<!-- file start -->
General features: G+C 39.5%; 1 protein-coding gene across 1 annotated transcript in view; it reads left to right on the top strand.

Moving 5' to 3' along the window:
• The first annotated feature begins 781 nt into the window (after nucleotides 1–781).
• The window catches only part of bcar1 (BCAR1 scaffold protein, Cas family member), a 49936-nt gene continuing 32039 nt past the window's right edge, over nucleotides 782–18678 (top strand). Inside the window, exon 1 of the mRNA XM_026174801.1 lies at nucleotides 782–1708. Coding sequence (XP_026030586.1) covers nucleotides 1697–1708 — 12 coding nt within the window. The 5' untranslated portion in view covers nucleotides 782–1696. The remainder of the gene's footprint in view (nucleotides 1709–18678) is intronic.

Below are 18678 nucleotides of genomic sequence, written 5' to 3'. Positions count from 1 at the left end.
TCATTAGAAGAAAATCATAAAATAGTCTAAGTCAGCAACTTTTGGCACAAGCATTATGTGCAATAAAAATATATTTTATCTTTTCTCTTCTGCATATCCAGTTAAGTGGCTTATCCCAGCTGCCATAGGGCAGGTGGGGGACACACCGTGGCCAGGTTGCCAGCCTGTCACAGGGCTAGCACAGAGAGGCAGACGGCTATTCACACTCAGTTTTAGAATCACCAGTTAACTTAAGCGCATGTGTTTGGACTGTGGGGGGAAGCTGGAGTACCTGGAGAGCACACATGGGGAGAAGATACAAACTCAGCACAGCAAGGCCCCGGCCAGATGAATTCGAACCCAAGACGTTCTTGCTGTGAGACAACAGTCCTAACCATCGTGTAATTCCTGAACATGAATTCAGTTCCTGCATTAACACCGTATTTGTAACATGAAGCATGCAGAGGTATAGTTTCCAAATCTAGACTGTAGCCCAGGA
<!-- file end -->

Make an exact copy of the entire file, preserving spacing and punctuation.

General features: G+C 39.5%; 1 protein-coding gene across 1 annotated transcript in view; it reads left to right on the top strand.

Moving 5' to 3' along the window:
• The first annotated feature begins 781 nt into the window (after nucleotides 1–781).
• The window catches only part of bcar1 (BCAR1 scaffold protein, Cas family member), a 49936-nt gene continuing 32039 nt past the window's right edge, over nucleotides 782–18678 (top strand). Inside the window, exon 1 of the mRNA XM_026174801.1 lies at nucleotides 782–1708. Coding sequence (XP_026030586.1) covers nucleotides 1697–1708 — 12 coding nt within the window. The 5' untranslated portion in view covers nucleotides 782–1696. The remainder of the gene's footprint in view (nucleotides 1709–18678) is intronic.

Below are 18678 nucleotides of genomic sequence, written 5' to 3'. Positions count from 1 at the left end.
TCATTAGAAGAAAATCATAAAATAGTCTAAGTCAGCAACTTTTGGCACAAGCATTATGTGCAATAAAAATATATTTTATCTTTTCTCTTCTGCATATCCAGTTAAGTGGCTTATCCCAGCTGCCATAGGGCAGGTGGGGGACACACCGTGGCCAGGTTGCCAGCCTGTCACAGGGCTAGCACAGAGAGGCAGACGGCTATTCACACTCAGTTTTAGAATCACCAGTTAACTTAAGCGCATGTGTTTGGACTGTGGGGGGAAGCTGGAGTACCTGGAGAGCACACATGGGGAGAAGATACAAACTCAGCACAGCAAGGCCCCGGCCAGATGAATTCGAACCCAAGACGTTCTTGCTGTGAGACAACAGTCCTAACCATCGTGTAATTCCTGAACATGAATTCAGTTCCTGCATTAACACCGTATTTGTAACATGAAGCATGCAGAGGTATAGTTTCCAAATCTAGACTGTAGCCCAGGA